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    Vitamin And Nutritional Deficiencies That May Cause Depression

    Depression is a mental health condition that causes symptoms such as low mood, sadness, and irritability. These symptoms occur nearly every day consecutively over a course of 1 week.

    Major depression, in particular, is one of the most common mental health disorders, estimated to affect 7.1% of adults in the United States.

    Research suggests that certain nutrient deficiencies may put people at a higher risk of developing depression, including deficiencies in vitamins D, B12, and B9.

    Although depression caused by a nutritional deficiency may be rare in developed countries, deficiencies may contribute to symptoms of depression if theyre not medically screened for, particularly in people who have other medical conditions that can alter some of these nutrients.

    If you experience depressive episodes, you may wonder whether a nutrient deficiency may be behind your symptoms. However, its important to keep in mind that depression is complex. Many factors, both environmental and biological, may play a role in causing the condition.

    Generally, a variety of approaches are necessary to treat depression and address all the components involved, most commonly talk therapy and medication.

    Plus, though there may be a link between nutrient deficiencies and depression, its not always clear whether eliminating the deficiency, such as by taking supplements, will reduce depression symptoms.

    Why Do I Need Vitamin D And How Do I Get It

    Vitamin D aids in the absorption of calcium. Bone is made up of calcium, one of the main components. Vitamin D also has an impact on your nervous, muscular, and immune systems.

    Vitamin D is obtained in three ways: through your skin, from food, and by taking supplements. After being exposed to sunshine, your body produces vitamin D naturally. However, excessive sun exposure can cause wrinkles and cancer of the skin, so many people seek to obtain vitamin D from other sources.

    Vitamin D is essential for our bodies to function properly. It helps the body absorb calcium, which is necessary for strong bones and teeth. This vitamin also aids in muscle function, nerve function, and cell growth.

    A deficiency in vitamin D can cause a variety of health problems, some of which are listed below.


    Fatigue is one of the most common symptoms of vitamin D deficiency. This is because vitamin D helps the body to convert food into energy. When there is a lack of this vitamin, the body cannot create enough energy, leading to fatigue.


    Depression is another symptom of vitamin D deficiency. This is because vitamin D plays a role in serotonin production. Serotonin is a neurotransmitter that helps to regulate mood. A deficiency in this vitamin can lead to an imbalance in serotonin levels, which has been linked to depression.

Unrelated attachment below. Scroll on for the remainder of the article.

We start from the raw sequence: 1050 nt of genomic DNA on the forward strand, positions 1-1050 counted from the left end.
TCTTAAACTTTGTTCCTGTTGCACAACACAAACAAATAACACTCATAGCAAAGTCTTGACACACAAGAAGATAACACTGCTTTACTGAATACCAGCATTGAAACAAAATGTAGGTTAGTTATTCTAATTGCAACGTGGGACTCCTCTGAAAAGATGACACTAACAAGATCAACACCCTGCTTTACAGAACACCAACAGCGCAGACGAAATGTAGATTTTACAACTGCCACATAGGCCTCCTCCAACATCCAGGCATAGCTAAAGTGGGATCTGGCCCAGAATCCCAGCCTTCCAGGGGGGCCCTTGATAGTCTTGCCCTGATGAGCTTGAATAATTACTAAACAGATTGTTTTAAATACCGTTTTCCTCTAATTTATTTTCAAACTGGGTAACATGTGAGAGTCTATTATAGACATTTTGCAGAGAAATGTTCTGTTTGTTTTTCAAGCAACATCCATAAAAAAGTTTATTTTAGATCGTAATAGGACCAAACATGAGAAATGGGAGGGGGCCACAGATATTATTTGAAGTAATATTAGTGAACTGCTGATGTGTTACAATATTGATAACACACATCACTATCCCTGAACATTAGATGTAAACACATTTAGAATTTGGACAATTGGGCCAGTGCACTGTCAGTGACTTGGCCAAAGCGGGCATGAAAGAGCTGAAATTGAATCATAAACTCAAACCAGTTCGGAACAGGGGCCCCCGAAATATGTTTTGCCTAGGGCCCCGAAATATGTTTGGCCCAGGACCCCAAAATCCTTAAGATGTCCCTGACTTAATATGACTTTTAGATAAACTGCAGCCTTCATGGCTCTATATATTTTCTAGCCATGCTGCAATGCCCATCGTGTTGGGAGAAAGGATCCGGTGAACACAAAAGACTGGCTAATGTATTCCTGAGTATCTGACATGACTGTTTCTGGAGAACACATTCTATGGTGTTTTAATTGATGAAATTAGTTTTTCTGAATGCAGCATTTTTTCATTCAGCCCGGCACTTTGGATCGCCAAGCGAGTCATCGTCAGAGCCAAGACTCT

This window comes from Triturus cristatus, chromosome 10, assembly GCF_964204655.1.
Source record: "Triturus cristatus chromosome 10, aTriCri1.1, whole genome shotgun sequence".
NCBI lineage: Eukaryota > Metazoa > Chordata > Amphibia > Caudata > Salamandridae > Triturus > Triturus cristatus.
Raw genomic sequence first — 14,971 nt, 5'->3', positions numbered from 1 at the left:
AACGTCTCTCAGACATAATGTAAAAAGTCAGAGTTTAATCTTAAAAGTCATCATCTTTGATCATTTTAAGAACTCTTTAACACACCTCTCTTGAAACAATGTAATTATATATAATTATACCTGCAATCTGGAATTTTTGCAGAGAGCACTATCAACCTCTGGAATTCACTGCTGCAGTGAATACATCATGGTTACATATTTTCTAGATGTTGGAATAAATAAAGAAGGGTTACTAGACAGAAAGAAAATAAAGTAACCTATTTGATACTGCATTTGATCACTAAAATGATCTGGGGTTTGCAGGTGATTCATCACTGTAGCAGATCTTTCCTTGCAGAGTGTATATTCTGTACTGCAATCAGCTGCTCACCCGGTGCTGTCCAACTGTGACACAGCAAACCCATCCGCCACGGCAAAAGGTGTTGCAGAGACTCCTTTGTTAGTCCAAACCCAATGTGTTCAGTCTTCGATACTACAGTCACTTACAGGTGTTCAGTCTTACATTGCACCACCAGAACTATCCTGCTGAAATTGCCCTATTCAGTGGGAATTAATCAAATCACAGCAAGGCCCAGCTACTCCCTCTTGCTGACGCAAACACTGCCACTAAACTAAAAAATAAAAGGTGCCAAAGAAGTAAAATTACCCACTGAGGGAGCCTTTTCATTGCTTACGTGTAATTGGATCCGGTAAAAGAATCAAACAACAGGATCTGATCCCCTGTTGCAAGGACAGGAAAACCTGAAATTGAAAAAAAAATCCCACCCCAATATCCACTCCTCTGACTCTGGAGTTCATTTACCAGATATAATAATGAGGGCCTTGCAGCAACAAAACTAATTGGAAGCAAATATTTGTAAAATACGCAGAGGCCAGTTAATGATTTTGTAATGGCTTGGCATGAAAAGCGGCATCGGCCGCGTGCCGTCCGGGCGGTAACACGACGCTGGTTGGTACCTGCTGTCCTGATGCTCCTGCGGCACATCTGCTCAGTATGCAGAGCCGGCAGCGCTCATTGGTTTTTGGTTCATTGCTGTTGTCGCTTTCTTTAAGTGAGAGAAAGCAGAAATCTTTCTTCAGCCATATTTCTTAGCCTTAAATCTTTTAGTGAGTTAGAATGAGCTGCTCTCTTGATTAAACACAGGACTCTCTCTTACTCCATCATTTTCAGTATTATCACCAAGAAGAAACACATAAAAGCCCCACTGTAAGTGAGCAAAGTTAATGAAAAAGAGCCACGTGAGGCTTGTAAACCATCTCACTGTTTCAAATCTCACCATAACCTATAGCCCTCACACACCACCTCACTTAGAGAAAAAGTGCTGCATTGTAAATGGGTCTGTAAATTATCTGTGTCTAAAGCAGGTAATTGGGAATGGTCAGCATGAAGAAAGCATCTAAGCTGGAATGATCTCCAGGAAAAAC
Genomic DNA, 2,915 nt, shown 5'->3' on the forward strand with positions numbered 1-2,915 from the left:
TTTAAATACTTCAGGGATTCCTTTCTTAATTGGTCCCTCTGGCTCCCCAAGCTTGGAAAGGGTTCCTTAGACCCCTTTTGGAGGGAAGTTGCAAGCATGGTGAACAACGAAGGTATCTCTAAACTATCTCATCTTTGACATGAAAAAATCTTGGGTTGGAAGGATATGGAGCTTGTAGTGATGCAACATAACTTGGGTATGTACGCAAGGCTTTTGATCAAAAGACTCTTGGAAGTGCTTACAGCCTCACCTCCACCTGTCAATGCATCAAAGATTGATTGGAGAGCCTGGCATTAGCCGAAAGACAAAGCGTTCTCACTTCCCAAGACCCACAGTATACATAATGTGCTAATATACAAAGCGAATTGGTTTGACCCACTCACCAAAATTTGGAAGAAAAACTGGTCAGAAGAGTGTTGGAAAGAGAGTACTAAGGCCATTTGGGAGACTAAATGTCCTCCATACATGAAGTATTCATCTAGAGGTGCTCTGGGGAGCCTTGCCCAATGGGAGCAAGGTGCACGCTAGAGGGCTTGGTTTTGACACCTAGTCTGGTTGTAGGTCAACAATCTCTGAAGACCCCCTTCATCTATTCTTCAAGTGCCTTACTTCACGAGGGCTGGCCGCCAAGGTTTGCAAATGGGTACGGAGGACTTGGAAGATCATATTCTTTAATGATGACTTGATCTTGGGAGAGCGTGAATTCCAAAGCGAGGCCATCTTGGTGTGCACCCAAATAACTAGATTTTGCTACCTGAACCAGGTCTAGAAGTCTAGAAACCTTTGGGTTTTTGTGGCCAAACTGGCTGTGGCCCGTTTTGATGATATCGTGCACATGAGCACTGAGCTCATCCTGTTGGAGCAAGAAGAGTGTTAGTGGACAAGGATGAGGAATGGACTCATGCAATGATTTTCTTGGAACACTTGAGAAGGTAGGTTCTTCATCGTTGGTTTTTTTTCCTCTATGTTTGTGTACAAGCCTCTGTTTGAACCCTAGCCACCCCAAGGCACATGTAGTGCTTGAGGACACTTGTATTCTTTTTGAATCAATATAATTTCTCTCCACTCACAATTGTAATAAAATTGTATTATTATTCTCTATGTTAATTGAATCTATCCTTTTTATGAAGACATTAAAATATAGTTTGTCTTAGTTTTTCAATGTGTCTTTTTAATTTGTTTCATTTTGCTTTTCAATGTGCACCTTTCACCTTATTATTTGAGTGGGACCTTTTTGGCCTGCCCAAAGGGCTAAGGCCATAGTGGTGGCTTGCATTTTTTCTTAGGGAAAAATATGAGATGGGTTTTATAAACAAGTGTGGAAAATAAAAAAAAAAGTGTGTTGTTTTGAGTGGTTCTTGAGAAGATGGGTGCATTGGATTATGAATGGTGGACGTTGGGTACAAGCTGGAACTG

How do you treat vitamin D deficiency symptoms?

    What are the best vitamin D supplements for vitamin D deficiency?

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    Taking Vitamin D For Depression

    Taking vitamin D for depression may help cheer you up especially if vitamin D levels in your body are low. However if you do suffer from depression it’s important to see a qualified health care provider in addition to getting plenty of vitamin D.

    Vitamin D for depression

    While getting enough vitamin D isn’t a guarantee that you’ll avoid depression it may significantly reduce your risk of depressive symptoms. Low concentrations of vitamin D in your body are associated with depression and the lower your vitamin D levels the higher your risk according to a review published in the British Journal of Psychiatry. The widespread distribution of vitamin D receptors in the brain may play a role in vitamin D’s effects on your mood.

    Vitamin D deficiency

    Many people in the United States get too little vitamin D including people with depression and other mental disorders according to an article in Issues in Mental Health and Nursing. The article suggests that specific groups of people are at particular risk of developing vitamin D deficiency and depression including teenagers the elderly people who are obese and individuals with chronic illnesses such as diabetes.

    Ways to boost vitamin D

    Treating depression

    For more information or if you have concerns about depression visit Reid Psychiatric Services for more information or call 983-3050.

    Can Stress Cause A Vitamin D Deficiency

    TIL that Vitamin D deficiency is linked with many health disorders ...

    Yes, stress can cause a vitamin D deficiency. This is because when you’re stressed, your body produces a hormone called cortisol. Cortisol can interfere with the absorption of vitamin D and other nutrients.

    If you’re constantly stressed, it’s important to take steps to manage your stress so that it doesn’t impact your health. There are a number of ways to do this, such as yoga, meditation, and exercise. You can also talk to your doctor about ways to manage your stress.